String Theory

Every needlepoint is an astonishing achievement, when you think about it.

They take tons of work--even a small needlepoint the size of a business letter has about a 100,000 stitches and took someone maybe forty-five hours just to stitch--an incredible investment of time and energy.

And when it's finished? Needlepoint is amazingly durable, colorful, lustrous, and rich--a needlepoint bag will last for years of heavy use, as strong as leather. And from the canvas to the finished piece, it's made completely of strings. Remarkable.

As you will soon see, the variety of images worked into needlepoint ranges from the sublime to the ridiculous. What leads needlepointers to choose the designs they do? Needlepoints can be as decorative as a bouquet of flowers, commemorative as a tombstone, or as funny as a cat coughing up a hairball. A surprising number are nudes (and mushrooms...). Most are designed by professional artists, and range from sophisticated to terrible. But some needlepoints are drawn and executed by the needlepointer, and though the artwork is sometimes crude, it's got the virtue of originality.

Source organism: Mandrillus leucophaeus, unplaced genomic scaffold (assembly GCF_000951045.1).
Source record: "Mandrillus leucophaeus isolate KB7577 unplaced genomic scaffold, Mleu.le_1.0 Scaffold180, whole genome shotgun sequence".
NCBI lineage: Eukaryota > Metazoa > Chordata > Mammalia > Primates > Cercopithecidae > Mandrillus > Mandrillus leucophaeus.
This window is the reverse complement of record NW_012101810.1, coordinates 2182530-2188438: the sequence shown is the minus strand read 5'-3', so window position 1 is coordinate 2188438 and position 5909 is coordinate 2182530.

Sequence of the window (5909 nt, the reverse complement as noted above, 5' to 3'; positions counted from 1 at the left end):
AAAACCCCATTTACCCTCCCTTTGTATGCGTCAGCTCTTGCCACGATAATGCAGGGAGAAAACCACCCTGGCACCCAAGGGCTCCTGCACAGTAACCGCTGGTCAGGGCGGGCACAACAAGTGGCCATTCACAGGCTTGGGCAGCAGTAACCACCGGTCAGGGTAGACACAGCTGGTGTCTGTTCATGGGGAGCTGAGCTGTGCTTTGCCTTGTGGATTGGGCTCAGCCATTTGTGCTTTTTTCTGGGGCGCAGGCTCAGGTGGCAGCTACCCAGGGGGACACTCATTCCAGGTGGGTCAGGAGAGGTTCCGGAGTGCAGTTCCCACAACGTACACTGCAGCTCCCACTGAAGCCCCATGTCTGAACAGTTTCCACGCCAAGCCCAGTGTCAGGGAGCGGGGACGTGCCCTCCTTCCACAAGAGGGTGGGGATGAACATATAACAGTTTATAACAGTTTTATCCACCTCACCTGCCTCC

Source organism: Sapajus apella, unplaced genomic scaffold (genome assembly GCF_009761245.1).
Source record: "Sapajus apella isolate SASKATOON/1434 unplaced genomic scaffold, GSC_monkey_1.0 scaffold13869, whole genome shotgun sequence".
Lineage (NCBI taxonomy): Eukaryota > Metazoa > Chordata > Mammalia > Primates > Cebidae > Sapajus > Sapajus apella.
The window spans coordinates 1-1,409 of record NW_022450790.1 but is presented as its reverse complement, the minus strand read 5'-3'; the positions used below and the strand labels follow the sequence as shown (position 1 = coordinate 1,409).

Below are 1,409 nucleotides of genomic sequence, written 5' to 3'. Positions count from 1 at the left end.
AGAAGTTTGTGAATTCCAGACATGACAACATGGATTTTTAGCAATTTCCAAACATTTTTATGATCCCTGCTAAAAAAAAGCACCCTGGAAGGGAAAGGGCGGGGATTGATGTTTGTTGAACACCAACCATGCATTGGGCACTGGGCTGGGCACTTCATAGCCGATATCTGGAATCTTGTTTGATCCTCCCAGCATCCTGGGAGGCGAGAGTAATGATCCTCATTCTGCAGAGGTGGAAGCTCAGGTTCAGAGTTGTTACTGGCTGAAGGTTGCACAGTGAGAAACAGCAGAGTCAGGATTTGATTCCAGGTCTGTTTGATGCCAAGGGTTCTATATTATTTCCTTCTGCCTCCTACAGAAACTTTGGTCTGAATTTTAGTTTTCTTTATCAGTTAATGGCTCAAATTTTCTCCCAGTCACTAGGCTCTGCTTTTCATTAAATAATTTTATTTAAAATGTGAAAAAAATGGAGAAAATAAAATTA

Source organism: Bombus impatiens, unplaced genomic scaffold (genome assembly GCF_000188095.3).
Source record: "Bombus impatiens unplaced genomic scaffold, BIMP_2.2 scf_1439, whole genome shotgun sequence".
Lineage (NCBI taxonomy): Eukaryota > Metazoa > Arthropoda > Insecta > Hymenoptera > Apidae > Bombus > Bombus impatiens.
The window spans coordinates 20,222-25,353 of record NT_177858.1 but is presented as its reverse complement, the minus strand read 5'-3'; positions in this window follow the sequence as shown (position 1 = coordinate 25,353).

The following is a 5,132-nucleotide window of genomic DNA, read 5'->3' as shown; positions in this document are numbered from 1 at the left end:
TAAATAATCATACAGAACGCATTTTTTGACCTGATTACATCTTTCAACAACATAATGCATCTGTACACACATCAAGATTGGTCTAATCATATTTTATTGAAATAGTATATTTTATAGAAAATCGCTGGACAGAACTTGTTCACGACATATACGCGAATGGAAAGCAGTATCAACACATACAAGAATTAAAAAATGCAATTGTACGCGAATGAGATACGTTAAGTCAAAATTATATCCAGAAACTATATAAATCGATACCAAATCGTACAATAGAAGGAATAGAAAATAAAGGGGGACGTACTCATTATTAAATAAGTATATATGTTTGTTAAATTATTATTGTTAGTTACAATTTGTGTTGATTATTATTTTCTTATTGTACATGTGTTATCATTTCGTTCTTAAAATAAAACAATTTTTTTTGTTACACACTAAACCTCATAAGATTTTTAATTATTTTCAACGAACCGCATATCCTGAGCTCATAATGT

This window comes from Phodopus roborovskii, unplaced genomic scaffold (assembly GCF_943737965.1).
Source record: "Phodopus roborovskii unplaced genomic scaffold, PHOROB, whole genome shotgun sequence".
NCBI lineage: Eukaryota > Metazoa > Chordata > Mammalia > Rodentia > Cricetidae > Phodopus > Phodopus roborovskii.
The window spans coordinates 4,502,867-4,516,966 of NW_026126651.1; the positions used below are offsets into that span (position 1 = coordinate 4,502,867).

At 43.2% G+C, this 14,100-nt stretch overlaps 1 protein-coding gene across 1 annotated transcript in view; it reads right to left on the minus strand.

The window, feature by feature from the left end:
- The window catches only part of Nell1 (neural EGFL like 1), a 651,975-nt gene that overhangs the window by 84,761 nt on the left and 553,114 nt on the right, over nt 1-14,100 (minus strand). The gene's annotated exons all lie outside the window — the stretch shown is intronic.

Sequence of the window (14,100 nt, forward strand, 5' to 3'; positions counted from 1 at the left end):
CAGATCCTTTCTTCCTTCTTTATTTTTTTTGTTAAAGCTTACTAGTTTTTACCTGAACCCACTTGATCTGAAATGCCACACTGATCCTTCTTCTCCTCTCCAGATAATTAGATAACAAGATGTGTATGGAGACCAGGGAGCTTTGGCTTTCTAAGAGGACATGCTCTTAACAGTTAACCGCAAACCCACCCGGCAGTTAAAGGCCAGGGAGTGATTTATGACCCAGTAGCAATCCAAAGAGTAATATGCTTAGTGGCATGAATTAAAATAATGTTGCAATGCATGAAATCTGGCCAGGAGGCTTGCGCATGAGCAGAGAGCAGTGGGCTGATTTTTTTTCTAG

The collection of the Needlepoint Museum is biased toward the goofier, louder, odder, and more mysterious needlepoints. They've all been cast off for some reason or another, but we believe that they deserved to be saved, cherished, and shared. Why? Because someone, contrary to all reason, and totally against the grain of popular culture, devoted weeks, months, maybe years of time to her creation. That kind of investment gives power to object--and it gets pretty interesting when it's a sad-eyed beagle in a flower patch.

Maria Reidelbach


Click the needlepoint above to enter the gallery.


The Needlepoint Museum is happy to accept donations of orphan needlepoints. Please email for more information.